Review: The Magicians

The Magicians
The Magicians by Lev Grossman
My rating: 3 of 5 stars

I picked up this book by the title alone. I had no idea what it was about or what to expect. Hadn’t read the blurb on the back.

By page 23, I was talking out loud to myself, saying “I love this book. I love this book!” I want to press it in to certain people’s hands, I want them to read it, so we can exclaim and share it and be happy all over again.

I like Quentin. I love how his adventure starts, how you think ‘oh no, a Lion, Witch, and Wardrobe wannabe,’ and then, it isn’t that.

If you waited for your Hogwarts letter and grew progressively despondent as the hours of your 11th birthday ticked by, rejoice! In America, it’s college. You’ll be recruited when you’re 17.

I love how Grossman puts together a sentence and what he chooses to say.

This is a lose-track-of-time-be-late-for-work book.

p.1 “Quentin did a magic trick. Nobody noticed.”

p.22 “The room filled with a collective rustling of paper, like a flock of birds taking off. Quentin recognized this motion. It was the motion of a bunch of high-powered type-A test killers getting down to their bloody work.”

p.24 grapefruit soda

p.26 “As a matter of fact, Quentin did like magic tricks. His interest in magic had started three years ago, partly inspired by his reading habits but mostly as a way of fattening up his extracurriculars with an activity that wouldn’t force him to interact with people.”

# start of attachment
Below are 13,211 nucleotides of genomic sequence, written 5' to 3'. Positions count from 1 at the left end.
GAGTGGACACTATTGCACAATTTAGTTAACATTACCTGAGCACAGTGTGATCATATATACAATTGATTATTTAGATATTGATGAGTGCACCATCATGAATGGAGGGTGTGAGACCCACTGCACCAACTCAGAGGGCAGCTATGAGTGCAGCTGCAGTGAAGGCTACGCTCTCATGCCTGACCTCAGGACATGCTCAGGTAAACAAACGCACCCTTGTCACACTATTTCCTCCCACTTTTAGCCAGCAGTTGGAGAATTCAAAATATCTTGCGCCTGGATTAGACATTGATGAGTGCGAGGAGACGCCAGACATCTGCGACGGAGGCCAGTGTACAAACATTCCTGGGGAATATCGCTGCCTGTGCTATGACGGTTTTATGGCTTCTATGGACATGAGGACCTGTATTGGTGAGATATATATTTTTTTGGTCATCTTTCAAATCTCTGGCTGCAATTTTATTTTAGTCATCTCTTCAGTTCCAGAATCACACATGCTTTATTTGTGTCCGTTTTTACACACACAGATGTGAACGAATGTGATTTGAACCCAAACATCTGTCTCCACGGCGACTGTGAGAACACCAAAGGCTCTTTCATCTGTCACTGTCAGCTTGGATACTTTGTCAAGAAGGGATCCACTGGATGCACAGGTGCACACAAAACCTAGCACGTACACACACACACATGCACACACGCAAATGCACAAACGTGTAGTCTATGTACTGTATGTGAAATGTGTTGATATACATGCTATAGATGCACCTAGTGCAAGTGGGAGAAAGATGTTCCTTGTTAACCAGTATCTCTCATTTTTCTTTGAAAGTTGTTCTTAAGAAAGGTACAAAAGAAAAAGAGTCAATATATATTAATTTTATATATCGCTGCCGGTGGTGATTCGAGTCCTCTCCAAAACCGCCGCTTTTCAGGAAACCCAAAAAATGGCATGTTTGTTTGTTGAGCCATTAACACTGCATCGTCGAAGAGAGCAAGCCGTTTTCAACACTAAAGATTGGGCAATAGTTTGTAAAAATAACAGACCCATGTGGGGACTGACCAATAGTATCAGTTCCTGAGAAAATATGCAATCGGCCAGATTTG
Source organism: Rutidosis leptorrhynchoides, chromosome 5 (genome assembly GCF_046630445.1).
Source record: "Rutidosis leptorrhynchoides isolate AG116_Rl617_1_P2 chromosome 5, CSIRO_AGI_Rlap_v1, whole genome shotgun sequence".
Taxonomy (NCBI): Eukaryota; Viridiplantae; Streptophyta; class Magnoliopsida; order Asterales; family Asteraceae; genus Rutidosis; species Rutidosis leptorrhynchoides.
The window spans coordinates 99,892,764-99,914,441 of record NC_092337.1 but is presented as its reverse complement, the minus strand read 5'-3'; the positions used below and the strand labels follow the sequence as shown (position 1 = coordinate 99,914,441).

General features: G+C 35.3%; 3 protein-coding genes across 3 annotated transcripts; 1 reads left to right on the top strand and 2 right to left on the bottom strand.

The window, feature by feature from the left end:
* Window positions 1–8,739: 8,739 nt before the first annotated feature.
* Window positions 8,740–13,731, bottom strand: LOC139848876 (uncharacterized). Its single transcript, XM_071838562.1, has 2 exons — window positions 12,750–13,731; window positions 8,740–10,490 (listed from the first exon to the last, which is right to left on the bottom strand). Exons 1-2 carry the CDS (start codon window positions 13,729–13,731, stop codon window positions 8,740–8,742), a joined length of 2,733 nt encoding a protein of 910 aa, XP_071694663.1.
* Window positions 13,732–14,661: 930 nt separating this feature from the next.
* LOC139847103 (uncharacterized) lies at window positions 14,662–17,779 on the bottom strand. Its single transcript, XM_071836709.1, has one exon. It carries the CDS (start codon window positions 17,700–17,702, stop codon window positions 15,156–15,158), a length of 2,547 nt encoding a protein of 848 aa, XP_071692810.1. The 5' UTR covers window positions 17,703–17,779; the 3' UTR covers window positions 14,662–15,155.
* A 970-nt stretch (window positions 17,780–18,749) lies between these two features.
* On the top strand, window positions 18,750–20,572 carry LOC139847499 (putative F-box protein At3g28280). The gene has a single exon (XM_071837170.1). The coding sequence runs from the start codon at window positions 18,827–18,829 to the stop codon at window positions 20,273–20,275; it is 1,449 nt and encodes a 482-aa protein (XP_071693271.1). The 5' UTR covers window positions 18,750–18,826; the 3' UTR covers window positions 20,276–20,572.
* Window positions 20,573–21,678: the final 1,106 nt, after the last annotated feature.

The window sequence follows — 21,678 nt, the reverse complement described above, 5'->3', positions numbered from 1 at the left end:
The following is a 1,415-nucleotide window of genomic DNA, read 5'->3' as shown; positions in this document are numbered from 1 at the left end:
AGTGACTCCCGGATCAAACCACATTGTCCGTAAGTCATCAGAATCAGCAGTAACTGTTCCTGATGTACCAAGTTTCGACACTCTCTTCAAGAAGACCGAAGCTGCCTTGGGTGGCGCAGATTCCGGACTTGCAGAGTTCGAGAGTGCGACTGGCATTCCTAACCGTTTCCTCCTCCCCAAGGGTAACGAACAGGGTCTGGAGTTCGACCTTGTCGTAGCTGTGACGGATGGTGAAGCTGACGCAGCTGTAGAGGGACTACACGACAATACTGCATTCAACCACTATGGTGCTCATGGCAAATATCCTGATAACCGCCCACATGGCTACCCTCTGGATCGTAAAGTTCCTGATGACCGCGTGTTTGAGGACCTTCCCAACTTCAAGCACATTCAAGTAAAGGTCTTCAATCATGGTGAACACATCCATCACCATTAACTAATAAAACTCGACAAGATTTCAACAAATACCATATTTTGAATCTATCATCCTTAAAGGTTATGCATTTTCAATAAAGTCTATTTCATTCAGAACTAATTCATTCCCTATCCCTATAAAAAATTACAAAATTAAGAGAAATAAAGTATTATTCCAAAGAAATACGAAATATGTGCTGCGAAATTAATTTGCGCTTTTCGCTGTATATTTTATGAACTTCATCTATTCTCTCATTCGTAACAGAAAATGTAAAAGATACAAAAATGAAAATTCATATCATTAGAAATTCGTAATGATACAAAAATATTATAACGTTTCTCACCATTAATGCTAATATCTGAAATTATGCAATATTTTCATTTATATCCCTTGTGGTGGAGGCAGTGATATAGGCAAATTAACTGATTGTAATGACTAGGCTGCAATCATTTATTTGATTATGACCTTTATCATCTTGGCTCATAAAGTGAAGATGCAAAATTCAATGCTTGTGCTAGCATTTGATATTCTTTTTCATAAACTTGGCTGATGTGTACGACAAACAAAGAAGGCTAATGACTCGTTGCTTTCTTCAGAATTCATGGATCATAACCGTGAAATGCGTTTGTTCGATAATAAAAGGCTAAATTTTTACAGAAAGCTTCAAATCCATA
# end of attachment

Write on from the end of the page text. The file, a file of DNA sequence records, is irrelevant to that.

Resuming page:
P.41 “he was experimenting cautiously with the idea of being happy.”

p.44 “You’ll be dealing with your equals for the first time in your life, and your betters. You won’t like it.”

So, I understand why so many people are mad at this book, why it received so many angry reviews. Part one is upbeat, enthusiastic, accelerating. The middle of the book has one spiky crescendo moment, when Quentin conjures up the omnivorous man with the branch obscuring his face (from an alternate dimension). Something awful happens, and the reader (and Quentin) are left with no follow up. There’s some boring coasting in this section. When this kind of thing happens to Ged in Earthsea, it sets in motion the quest that powers his entire meaningful life. Not in the Magicians. Quentin and his friends are aimless, gormless, and they drink too much. They don’t value what they have until it’s almost too late, or it overwhelms them.

But

Grossman makes 2 awesome points here. One for the real world: You have to do something with your life. Two, for the readers and dreamers: Can you imagine living agelessly as a king in your favorite fantasy realm – forever? It would have to warp you, hideously. (Really, man it would.)

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